Mathematical notation on anything like this is going to be a nightmare.
I never managed to find a single device useful for this when I was at university, the tolerances and accuracy just aren't there and it makes it slower than just using pen-and-paper. Even 75"+ interactive whiteboards are a struggle.
I still contend - despite being an IT guy for 20 years - that there is no sensible way to record mathematical notation on a machine outside of formal LaTeX-/MathML-like languages (even if done through a GUI), or by hand. There's far too much scope for "did you mean to the power of x, multiplied by x, x-bar, absolute x, x subscript, Chi, etc." with any kind of automated interpretation so that, like voice recognition, you spend half your time going back and correcting things rather than typing them. And that's REALLY not what you want in an equation where one mis-placed or mis-interpreted symbol destroys an entire paper.
And if I was in a lecture taking maths notes or trying to "invent" new maths, I would not want to be hindered by technicalities while the thoughts are flowing and have further x's and Chi's thrown at me.
I give Orlowski a hard time over lack of specs in reviews, so it's only fair Sharwood also gets chastised for not having the following basic spec info in the article:
what charging slot? Type-C usb
MicroSD card slot? yes (and some markets hybrid microSD/2nd SIM)
3.5mm jack? yes
removable battery? no. okay, I admit defeat. I think this one is looking pretty dead and never to return. doesn't mean I have to like it though. My last smartphone purchase was an LG V20, and the removable battery was the fundamental reason.
@Brangdon "Am I the only person who also cares about FM radio?"
I was, but the govt have mooted reusing the analog FM bandwidth and moving everything to DAB, so I'm not sure how much future FM has,.... although the govt being the govt, they'll probably not get around to it until someone offers them several £Bn for the spectrum.
They will be offering already, to stream radio to cellphones I imagine.
People use data recklessly, streaming video, radio, video calling. I know someone who sends most of their messages on WhatsApp using audio instead of typing. People complain about not getting good streaming reliability while being the source of the problem.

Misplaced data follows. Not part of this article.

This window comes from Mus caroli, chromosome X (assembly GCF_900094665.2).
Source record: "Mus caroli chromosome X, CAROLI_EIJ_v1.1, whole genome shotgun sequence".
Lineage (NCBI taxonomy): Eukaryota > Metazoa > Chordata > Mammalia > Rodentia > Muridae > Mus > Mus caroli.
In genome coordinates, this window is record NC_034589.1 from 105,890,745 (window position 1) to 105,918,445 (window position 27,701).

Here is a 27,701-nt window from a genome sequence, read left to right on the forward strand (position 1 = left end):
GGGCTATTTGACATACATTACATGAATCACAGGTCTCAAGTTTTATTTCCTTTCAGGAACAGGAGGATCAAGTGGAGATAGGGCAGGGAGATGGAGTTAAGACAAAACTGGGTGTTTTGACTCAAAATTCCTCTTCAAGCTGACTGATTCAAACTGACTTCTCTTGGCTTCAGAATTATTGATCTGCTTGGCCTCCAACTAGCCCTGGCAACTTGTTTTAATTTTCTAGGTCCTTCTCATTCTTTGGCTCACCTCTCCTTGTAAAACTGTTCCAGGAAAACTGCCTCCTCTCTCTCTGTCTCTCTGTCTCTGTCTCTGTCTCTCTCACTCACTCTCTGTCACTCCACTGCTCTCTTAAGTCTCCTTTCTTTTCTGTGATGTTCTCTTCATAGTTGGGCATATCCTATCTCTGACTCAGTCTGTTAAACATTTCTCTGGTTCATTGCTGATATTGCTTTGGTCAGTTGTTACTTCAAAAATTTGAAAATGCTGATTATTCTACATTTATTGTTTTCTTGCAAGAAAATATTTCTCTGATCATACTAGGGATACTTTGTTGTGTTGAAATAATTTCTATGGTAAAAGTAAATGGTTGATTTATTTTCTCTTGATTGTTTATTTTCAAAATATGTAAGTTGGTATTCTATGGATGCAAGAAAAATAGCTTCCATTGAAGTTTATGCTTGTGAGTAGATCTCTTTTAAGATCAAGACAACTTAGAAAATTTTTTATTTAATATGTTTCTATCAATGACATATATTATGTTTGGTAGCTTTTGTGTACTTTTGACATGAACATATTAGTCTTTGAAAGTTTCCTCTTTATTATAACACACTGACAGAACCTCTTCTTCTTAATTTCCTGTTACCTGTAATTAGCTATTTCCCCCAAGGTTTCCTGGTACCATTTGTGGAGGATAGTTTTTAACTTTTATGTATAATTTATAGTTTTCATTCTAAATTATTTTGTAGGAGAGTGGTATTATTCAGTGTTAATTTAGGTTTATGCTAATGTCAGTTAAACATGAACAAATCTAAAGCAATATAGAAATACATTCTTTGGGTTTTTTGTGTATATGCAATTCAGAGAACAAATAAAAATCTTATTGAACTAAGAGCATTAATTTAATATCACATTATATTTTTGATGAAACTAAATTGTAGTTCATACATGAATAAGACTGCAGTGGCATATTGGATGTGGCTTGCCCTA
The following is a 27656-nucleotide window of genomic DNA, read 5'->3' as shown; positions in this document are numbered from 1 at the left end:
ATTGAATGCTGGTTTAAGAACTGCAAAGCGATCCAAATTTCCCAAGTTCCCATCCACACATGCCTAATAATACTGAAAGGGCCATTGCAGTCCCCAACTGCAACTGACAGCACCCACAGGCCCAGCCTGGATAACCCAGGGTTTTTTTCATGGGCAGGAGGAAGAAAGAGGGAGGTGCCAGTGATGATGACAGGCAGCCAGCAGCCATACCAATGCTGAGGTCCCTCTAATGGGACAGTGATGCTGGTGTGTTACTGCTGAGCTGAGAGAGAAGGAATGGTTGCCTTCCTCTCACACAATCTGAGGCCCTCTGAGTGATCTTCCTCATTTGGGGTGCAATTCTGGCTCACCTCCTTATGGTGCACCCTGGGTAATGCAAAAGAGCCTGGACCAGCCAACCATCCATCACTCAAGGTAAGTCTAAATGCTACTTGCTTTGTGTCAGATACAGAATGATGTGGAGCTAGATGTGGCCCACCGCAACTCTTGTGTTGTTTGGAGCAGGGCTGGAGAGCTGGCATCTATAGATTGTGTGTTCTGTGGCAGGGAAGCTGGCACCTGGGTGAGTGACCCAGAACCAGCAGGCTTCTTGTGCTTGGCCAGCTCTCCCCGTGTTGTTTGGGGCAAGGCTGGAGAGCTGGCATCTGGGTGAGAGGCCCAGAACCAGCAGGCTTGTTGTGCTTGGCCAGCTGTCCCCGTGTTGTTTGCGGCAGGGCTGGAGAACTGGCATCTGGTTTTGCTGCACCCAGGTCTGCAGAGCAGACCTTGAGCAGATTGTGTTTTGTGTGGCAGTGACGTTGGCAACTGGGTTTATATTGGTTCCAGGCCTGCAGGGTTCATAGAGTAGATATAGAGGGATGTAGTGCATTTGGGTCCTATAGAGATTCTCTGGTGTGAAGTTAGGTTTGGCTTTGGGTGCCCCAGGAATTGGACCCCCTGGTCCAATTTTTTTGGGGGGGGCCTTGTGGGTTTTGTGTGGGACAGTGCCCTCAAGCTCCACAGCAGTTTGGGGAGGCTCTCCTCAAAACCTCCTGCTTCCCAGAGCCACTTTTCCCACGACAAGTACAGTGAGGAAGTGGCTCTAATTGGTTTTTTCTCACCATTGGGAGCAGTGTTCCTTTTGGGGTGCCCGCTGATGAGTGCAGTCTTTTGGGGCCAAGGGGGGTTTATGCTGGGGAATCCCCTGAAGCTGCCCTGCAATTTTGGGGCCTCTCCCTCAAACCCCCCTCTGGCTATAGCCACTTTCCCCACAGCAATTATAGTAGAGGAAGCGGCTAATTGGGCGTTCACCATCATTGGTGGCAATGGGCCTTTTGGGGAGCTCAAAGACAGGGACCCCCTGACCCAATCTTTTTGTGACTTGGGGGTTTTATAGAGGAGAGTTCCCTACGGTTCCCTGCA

A bit like bad parking, people complain they never get a space but park atrociously when they have the space.
This is one of those (many) situations (pulling out of side streets, cutting in traffic queues, jumping red lights) where being a good citizen just means others get the benefit of your altruism.
At least altruism can work with data, I have a very cheap SIM-only package (4GB, £9) and never even check the amount used - I would have to be away from home with no WiFi and a laptop needed internet before I worried.
I moved away from Android phones a couple of years ago because every one I'd bought seemed to be abandoned by the manufacturers / carriers after what felt like a very short time and no longer received any updates / security patches. What is Samsung like regarding software updates? Are they one of the better companies or are they on par with most other Android phone manufacturers? (I think my last Samsung phone was an S3).
My Note4 just got security updates today and has been getting them monthly for a while (not sure when ot will end) - it did get an update to newer Android after I brought it, but is still on 6.01 (not sure what sticky mess the name should be) and I doubt will go later than that. A lot better than the past when the original Galaxy I had which got a couple of updates and then nothing - but I believe there was a push from Google to get things more frequently updated and Samsung seems to have come on board
Same is true for the Galxy S5 and S5 Neo. Both getting security updates (don't know for how much longer). The S5 is now left on Android 6, the S5 Neo is getting a roll out of 7 (subject to the carriers in many instances).
I don't get the impression that Samsung are actually supporting their handsets for any longer in terms of the Android version, YMMV. Incidentally, I was a long time Sammy loyalist, but have jumped ship to Xaomi recently - if I get any updates that'll be a bonus, at the price I paid it doesn't matter if I don't.
When I'm in the market for a new phone / tablet I'll definitely consider Samsung again (although probably not the flagship models).
I gave Samsung the heave-ho on the basis that when it comes to Android versions, most handsets are orphaned after two years if you're lucky, and I wasn't prepared to spend flagship money on a two year toy. I looked at the Samsung mid range handsets and concluded that they were technically underwhelming, and distinctly over-priced against the challenger brands. I almost went with a Moto G5, but it lacks a compass which has some implications for using maps, and several technical reviewers comment on poor audio quality which mattered to me. I really doubt I'll buy another Samsung, not because I dislike the company, just that their corporate flab means that the value is poor at most price points. Obviously that may differ for others, but I think you'd really need a Sammy-specific USP like the stylus on the Note 4 to justify paying their prices.